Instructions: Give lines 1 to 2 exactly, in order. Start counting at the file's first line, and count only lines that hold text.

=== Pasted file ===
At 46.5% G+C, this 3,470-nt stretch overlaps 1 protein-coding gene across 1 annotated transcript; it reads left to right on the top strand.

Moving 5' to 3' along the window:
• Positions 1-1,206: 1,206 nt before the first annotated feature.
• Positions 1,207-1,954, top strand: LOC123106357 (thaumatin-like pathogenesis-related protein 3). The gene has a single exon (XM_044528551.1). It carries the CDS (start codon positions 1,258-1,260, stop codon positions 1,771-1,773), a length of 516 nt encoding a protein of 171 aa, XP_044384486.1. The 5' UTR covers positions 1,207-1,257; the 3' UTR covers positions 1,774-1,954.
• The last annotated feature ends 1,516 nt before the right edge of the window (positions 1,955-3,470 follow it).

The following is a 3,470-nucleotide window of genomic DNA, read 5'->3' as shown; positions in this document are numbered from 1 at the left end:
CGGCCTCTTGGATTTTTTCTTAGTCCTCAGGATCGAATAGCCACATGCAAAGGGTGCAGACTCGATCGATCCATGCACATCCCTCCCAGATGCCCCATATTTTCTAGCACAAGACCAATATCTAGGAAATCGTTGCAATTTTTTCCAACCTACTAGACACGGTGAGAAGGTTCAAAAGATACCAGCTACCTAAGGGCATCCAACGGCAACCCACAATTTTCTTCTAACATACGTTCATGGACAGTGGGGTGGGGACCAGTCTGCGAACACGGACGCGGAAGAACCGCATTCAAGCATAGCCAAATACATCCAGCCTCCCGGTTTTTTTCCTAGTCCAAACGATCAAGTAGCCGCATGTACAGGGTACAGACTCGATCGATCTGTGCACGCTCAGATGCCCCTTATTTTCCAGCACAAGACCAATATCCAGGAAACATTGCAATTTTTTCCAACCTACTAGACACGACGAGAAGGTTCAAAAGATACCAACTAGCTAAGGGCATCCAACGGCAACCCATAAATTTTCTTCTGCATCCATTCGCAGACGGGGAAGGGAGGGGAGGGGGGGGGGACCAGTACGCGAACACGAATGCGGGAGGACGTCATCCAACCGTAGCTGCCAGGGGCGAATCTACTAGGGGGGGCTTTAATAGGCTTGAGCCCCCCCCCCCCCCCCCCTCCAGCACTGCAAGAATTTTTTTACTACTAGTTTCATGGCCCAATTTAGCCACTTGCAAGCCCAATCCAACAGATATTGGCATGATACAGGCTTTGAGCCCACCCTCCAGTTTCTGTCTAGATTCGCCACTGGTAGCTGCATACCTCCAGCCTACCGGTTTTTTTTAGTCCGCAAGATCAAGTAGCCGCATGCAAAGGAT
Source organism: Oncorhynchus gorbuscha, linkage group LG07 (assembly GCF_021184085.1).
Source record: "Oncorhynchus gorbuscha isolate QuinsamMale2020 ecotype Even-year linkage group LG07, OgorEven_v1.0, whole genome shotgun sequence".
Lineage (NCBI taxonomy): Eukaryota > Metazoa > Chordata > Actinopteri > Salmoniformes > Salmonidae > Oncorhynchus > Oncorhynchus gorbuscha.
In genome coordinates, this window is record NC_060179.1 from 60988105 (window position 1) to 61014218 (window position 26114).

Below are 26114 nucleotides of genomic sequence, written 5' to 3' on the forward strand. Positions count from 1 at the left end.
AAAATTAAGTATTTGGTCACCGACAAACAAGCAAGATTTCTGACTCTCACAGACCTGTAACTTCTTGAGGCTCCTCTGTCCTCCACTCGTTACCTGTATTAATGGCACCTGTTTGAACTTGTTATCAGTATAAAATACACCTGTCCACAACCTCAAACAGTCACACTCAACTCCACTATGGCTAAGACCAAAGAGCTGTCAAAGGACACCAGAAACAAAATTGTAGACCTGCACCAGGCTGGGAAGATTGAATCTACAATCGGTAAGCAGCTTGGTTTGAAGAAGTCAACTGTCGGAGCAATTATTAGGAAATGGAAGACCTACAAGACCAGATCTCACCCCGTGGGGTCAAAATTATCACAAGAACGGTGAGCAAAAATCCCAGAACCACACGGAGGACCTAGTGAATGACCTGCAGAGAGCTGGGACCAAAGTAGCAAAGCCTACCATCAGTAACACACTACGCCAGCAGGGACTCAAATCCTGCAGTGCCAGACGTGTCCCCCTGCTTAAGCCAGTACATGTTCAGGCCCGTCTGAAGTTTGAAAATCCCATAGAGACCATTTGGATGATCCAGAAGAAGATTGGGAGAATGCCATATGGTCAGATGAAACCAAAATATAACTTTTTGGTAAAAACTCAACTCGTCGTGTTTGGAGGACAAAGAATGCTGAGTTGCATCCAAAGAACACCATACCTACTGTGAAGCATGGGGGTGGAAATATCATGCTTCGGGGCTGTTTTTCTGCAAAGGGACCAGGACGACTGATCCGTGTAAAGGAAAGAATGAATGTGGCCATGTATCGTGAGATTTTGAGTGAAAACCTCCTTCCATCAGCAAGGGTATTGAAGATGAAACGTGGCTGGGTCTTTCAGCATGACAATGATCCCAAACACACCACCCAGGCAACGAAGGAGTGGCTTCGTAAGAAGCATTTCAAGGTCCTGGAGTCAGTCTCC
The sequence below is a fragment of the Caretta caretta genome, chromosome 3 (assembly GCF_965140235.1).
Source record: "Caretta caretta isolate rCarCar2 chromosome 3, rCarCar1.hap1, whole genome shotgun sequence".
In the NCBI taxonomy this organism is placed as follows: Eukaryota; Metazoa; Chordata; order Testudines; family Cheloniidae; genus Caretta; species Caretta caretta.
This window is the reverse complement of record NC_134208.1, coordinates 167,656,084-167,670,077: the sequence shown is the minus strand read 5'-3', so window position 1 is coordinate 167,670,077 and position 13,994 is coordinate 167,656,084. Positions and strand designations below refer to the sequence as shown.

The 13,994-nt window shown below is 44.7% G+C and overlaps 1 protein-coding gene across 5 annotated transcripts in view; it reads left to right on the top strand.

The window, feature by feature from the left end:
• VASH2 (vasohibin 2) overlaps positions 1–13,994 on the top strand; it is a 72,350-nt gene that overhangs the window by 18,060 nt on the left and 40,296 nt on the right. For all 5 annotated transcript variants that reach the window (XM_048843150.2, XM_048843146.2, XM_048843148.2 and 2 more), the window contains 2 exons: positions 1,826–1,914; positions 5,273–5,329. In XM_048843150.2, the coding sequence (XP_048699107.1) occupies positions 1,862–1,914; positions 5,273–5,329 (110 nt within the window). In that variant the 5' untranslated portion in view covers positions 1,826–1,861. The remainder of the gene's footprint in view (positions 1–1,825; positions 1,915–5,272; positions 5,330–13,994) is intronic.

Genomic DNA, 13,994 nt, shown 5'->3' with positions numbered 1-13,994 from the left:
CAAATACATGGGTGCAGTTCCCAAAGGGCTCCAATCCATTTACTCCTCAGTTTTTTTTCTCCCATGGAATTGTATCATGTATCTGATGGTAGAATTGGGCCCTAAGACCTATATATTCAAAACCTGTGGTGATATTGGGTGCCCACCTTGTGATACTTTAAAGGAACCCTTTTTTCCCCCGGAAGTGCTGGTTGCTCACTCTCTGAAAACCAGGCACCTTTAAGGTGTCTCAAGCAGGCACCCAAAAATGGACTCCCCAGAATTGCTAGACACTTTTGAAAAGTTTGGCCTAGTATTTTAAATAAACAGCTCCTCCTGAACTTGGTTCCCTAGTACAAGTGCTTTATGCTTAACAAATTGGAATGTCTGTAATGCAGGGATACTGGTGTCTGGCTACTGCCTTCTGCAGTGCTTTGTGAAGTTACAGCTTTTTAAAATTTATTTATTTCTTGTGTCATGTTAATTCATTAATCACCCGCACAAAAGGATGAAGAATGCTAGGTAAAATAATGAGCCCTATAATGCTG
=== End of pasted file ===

At 46.5% G+C, this 3,470-nt stretch overlaps 1 protein-coding gene across 1 annotated transcript; it reads left to right on the top strand.

Moving 5' to 3' along the window: